Artists work with a healthcare community over a number of months in a sustained engagement on our Artist in Residence programme.
Fireflies, our current artist-in-residence project (2015-2018), is for teenagers in hospital transitioning to adult care. The project investigates how the arts can support transition by promoting independence, decision-making skills, communication skills and improved self-esteem. Artists Rachel Tynan and Siobhán Clancy encourage the teenagers to take control of the creative process, working with them as equals to develop new work that focuses on the teenagers’ interests rather than on their illness.
Phase 1 took place in Temple Street Children’s University Hospital, Dublin, between February and June 2016 and acted as a research and development phase where the artist and teenagers began to explore the theme of transition, supported by the hospital’s Play Department.
Phase 2 (November 2016 – July 2017) took place in Temple Street and other participating hospitals included the National Children’s Hospital Tallaght and Midland Regional Hospital, Tullamore. The final year of the project began in November 2017.
Cloudlands is an arts and technology project designed for young people aged 12-18 who have to spend long periods of time in hospital, often in wards with much younger children and with little in the way of creative stimulation. Taking place from 2012-2015, artists in residence collaborated with teenagers over a nine-month period each year developing new artworks based on their ideas, interests and experiences. The project took place in Temple Street Children’s University Hospital, Dublin, Cork University Hospital and University Hospital Galway.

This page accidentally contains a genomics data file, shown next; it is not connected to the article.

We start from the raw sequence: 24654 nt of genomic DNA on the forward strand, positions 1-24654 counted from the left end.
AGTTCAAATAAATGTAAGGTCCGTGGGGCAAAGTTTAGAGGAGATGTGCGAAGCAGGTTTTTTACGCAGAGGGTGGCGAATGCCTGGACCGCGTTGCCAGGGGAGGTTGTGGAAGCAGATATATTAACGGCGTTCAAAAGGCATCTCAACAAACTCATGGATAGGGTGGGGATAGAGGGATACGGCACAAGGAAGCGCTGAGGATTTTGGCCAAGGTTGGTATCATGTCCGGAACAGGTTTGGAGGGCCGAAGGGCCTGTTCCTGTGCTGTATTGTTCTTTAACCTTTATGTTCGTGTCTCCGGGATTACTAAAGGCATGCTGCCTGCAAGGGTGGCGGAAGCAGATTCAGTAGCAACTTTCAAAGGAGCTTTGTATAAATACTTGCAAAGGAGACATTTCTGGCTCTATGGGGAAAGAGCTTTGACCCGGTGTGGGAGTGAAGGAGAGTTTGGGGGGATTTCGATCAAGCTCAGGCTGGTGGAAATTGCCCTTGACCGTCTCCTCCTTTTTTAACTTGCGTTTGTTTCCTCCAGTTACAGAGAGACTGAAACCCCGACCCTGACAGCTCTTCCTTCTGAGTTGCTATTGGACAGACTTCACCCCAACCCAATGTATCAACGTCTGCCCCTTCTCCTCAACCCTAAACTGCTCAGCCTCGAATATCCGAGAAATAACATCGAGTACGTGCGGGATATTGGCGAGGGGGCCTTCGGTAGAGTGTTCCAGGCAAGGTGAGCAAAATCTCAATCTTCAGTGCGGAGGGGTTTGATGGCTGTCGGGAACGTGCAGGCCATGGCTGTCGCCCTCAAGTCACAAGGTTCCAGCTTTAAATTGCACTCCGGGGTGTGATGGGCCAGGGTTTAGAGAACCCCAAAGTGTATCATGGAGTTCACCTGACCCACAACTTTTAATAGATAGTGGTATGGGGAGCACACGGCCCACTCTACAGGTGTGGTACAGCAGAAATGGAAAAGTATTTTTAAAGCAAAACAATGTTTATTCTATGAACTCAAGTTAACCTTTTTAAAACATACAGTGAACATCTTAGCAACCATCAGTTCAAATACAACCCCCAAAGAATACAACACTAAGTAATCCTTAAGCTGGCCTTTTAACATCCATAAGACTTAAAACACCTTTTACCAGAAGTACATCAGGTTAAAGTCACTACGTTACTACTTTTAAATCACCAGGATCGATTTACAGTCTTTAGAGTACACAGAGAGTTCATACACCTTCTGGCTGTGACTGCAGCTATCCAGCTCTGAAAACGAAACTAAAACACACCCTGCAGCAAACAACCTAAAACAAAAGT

Story Dress is a storytelling and technology performance project for children in hospital which ran from 2013 to 2014 at a children’s hospital in Dublin. This project revolved around a uniquely designed interactive storytelling dress which has in-built lighting effects and an embedded soundscape, activating music and sound effects as artists Eléonore Nicolas and Fiona Dowling told children stories on the wards.
During our first residency programme, the Puppet Portal Project (2009-2010), young people created puppets and shared their stories, performances and short films with peers in other hospitals via Áit Eile, an online live video-link facility developed by the Centre for Health Informatics at Trinity College, Dublin. The project sought to help counter the isolation that children can feel when they are hospitalized by connecting them to a wider community in a shared creative conversation. The Puppet Portal Project took place in 7 hospitals across Ireland and was recognised by the Neurological Alliance of Ireland (2010 Innovation Award nominee) and The Allianz Business to Arts Awards (2010 Best Use of Creativity, highly commended).